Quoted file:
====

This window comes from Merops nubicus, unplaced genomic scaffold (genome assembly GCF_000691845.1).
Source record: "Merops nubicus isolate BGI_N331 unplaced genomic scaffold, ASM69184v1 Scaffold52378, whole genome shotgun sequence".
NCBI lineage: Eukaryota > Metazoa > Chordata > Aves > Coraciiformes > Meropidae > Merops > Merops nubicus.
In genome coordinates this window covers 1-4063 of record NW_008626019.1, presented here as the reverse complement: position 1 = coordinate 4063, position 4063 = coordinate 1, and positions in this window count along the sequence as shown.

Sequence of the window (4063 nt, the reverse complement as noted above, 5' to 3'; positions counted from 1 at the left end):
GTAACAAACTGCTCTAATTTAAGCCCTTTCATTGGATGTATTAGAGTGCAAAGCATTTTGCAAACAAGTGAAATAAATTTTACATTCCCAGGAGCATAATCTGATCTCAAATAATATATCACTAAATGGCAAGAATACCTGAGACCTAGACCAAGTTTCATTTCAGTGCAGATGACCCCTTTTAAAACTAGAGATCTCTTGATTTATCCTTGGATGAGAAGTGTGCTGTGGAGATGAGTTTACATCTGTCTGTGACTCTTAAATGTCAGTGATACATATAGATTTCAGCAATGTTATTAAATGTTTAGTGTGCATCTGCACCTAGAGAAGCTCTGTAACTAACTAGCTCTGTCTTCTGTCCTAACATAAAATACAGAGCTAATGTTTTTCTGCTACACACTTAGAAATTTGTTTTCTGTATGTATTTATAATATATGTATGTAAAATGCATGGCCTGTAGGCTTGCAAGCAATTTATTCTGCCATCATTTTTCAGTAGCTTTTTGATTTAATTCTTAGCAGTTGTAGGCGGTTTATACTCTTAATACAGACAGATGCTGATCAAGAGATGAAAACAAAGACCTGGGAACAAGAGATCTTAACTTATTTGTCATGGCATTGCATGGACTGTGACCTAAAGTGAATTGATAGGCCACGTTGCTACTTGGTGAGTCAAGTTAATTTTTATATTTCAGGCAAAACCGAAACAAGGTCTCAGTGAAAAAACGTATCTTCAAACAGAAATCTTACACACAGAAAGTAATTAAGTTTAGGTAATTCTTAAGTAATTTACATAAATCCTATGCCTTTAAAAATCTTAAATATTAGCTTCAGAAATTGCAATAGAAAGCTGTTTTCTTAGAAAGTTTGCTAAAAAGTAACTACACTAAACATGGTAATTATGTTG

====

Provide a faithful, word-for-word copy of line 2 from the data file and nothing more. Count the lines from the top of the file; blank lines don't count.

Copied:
Source record: "Merops nubicus isolate BGI_N331 unplaced genomic scaffold, ASM69184v1 Scaffold52378, whole genome shotgun sequence".